- Take a small one with you while shopping to hold small items that you plan to purchase.

- Any size can be used in a craft room to hold supplies or scraps.

- Put in your personal space to hold pocket change, jewelry, compacts, etc.

- Heloise

 

Do what you’ll say you’ll do

Dear Heloise: Recently, you wrote about helping or not helping the hostess at a party. I would like to add that if you offer to bring something to a dinner or a party, do your best to bring what you promised.

I had a friend offer to bring a dessert to my dinner party. She arrived with a box of store-bought cookies, saying she didn’t have time to make something.

If that should happen, at least call your hostess ahead of time to tell her so that she can make something else. - Carolyn in The Villages, Fla.

 

A more restful sleep

Dear Heloise: A while back, you wrote about other things you can do with shoulder pads, and I would like to share one with you:

I recently took two black shoulder pads and overlapped two points to make a sleep mask. Then I sewed elastic from two outside points to go behind the head. It’s the most comfortable mask ever. - Cathy G., Spokane, Wash.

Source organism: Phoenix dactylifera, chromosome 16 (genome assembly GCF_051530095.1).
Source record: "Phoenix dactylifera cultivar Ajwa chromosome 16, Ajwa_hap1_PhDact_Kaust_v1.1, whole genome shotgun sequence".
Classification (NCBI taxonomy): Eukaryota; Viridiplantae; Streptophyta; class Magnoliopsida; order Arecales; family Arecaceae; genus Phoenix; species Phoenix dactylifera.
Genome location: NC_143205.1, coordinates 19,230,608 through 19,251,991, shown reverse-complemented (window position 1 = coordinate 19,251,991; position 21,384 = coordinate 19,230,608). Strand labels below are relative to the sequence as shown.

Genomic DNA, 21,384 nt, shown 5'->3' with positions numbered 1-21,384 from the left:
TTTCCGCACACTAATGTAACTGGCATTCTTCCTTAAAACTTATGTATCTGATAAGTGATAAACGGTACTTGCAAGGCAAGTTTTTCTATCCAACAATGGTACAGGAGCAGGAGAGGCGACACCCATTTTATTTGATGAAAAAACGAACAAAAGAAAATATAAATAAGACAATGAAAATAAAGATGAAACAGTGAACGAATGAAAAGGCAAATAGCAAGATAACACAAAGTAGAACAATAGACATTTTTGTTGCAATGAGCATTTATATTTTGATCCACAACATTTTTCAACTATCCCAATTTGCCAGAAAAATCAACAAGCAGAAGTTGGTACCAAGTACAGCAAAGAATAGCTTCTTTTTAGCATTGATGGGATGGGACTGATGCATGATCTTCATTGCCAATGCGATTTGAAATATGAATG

Thanks for another great shoulder-pad hint, Cathy. Try putting them in the fridge or freezer for a somewhat cooler pad for your eyes. - Heloise

 

Freezing meat

Dear Heloise: When I buy meat in bulk, I portion it out for my meals and then freeze the portions. Once frozen, I will place them all in one freezer bag.

Because I freeze them this way, they don’t stick together, and I can take out what I need when I need it quite easily. - Graciela, via email


A recipe for irritation
Feb. 2, 2017


Dear Readers: Today’s Sound Off is about online recipes. - Heloise

“I often find recipes online. My pet peeve is people who write reviews when they’ve NOT tried the recipe.